Meet Dipa Karmakar: India’s Pocket-size Dynamo Gymnast


She was flat-footed, a big no-no for gymnasts. A medical test was conducted on her foot, which ruled her out of gymnastics. But her coach Bisweshwar Nandi, a prolific gymnast himself and a 5-time national champion, thought otherwise and knew Dipa had enormous talent.

Dipa Karmakar became a national sensation after becoming India’s first female gymnast to compete at the Olympic Games, and the first Indian gymnast to do so in 52 years. She came tantalizingly close to winning a medal at the Rio Olympics but missed out by just 0.15 of a point. In her second vault, Dipa landed the Produnova, which is often described as “vault of death”. Named after Russia’s Elena Produnova, who first performed it in 1999, the move has been performed successfully by only five people in the world, including Dipa Karmakar. Outrightly rejecting to perform this vault, American World champion Simone Biles had said: “I’m not trying to die.”

 Dipa Karmakar was born on 9th August 1993 in Agartala, Tripura. Her father Dulal Karmakar is a weightlifting coach with the SAI while her mother is a housewife. Hailing from one of India’s remotest part, the gymnastic training facilities were far from world class. Bisweshwar Nandi, her coach, had to create a springboard using parts of an old scooter and stack several crash mats on top of each other to make a vault, fastening it with ropes so that it didn’t shake. This makeshift gymnasium setup is where Dipa trained tirelessly, perfecting tactically difficult vaults like the Produnova.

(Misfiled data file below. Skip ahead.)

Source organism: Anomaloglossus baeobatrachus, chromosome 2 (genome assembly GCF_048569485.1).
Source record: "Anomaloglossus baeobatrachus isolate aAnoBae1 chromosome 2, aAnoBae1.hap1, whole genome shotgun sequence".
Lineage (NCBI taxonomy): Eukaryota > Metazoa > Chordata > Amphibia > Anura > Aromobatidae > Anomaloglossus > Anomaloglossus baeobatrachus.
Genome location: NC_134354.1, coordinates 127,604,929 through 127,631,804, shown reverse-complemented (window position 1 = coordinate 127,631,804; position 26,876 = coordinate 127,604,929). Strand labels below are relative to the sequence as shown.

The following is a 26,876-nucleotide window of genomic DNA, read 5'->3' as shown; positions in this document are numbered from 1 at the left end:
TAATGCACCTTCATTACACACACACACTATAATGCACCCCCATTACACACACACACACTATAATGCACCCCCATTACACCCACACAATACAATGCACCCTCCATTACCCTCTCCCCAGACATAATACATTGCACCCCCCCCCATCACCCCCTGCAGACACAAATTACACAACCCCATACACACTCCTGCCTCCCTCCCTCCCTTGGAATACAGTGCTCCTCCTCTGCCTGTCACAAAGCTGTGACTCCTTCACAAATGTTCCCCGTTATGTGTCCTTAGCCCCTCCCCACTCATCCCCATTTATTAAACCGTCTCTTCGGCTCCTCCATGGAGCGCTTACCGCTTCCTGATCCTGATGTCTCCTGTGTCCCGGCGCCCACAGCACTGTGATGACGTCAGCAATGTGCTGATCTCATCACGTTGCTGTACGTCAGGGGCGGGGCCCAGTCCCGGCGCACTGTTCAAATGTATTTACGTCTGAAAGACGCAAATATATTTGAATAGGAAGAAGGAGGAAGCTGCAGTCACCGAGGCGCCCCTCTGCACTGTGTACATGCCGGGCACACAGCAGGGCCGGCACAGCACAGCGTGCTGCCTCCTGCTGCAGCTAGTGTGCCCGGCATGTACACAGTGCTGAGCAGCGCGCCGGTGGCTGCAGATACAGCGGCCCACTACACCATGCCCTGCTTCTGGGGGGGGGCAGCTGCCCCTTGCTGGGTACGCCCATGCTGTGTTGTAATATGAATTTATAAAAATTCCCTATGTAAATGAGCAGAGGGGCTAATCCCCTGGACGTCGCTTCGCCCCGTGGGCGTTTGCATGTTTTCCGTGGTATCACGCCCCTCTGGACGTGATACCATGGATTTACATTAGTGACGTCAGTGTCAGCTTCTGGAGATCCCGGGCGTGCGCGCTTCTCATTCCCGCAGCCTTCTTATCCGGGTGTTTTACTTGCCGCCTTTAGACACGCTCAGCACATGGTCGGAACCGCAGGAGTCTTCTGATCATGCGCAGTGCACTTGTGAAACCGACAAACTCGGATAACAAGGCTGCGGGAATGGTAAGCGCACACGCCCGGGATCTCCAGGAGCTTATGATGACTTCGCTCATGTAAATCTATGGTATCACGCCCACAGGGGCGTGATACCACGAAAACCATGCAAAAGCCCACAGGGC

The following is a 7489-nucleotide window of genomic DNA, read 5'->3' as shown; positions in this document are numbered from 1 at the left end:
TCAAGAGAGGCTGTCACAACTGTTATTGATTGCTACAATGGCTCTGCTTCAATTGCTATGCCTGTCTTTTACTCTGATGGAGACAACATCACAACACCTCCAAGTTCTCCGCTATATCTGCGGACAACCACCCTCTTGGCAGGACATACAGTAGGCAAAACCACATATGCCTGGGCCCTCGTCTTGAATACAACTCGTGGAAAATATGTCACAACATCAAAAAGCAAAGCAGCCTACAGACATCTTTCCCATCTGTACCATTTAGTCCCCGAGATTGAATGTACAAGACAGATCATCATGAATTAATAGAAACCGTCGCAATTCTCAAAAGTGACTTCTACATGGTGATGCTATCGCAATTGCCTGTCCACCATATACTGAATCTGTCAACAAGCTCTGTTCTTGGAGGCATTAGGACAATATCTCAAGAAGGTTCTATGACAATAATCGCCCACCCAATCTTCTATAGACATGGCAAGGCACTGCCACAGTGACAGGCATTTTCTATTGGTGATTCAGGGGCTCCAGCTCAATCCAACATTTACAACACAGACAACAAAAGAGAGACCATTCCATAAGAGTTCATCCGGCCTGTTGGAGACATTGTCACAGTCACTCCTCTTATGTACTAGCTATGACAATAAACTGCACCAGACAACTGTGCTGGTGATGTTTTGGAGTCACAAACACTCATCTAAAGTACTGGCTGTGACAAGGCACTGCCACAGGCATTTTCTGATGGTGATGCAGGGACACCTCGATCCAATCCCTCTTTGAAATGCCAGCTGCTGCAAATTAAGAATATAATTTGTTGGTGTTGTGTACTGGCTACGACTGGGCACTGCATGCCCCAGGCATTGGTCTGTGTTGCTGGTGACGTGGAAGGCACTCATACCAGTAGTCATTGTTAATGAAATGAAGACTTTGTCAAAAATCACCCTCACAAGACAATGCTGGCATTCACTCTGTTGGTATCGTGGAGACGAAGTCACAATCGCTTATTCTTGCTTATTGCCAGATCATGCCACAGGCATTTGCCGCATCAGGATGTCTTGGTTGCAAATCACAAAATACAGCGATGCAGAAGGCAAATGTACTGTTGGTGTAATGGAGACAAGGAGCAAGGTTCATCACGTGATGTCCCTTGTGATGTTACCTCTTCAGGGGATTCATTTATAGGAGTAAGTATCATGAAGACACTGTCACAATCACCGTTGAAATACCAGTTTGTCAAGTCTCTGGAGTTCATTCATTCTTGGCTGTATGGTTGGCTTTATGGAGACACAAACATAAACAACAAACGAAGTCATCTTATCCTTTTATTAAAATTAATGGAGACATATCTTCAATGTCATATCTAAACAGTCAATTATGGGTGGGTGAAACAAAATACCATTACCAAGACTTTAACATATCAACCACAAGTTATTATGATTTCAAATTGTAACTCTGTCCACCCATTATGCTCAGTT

Dipa completed her schooling from Abhoynagar Nazrul Smriti Vidhyalaya and then joined the Tripura Women’s College where she completed her Bachelor of Arts in History, Political Science and Education. She then went on to pursue her Masters in Political Science from Tripura University. Her first major initial success came in 2008 when she won 3 golds and 2 silver medals at the Junior Nationals in Jalpaiguri. Since 2007, Dipa has won 77 medals, including 67 gold, in the state, national and international championships. In July, at the 2014 Commonwealth Games, Dipa won a bronze medal in the women’s vault final, thanks largely to her Produnova vault. She is the first Indian woman to win a Commonwealth Games gymnastics medal, and the second Indian overall, after Ashish Kumar won in 2010 Commonwealth Games

Dipa was deservedly awarded the Rajiv Gandhi Khel Ratna Award in 2016 followed Padma Shri, the fourth highest Indian national honor, in 2017. In the same year, she also featured in the Forbes’ list of super achievers from Asia under the age of 30.

Today, Dipa Karmakar is perhaps one of India’s biggest medal hopes for the 2020 Tokyo Olympics. “I promise that in the next Olympics in Tokyo, I would bring the laurel for you. This is my promise and I would work hard for it.” Dipa was quoted as saying. Gymnastics and India, until about a couple of years ago, these two terms would never have found mention in the same sentence. This pocket-sized dynamo has changed it all. She has been largely responsible for the increased popularity of gymnastics in India. Dipa Karmakar is India’s new sporting legend.


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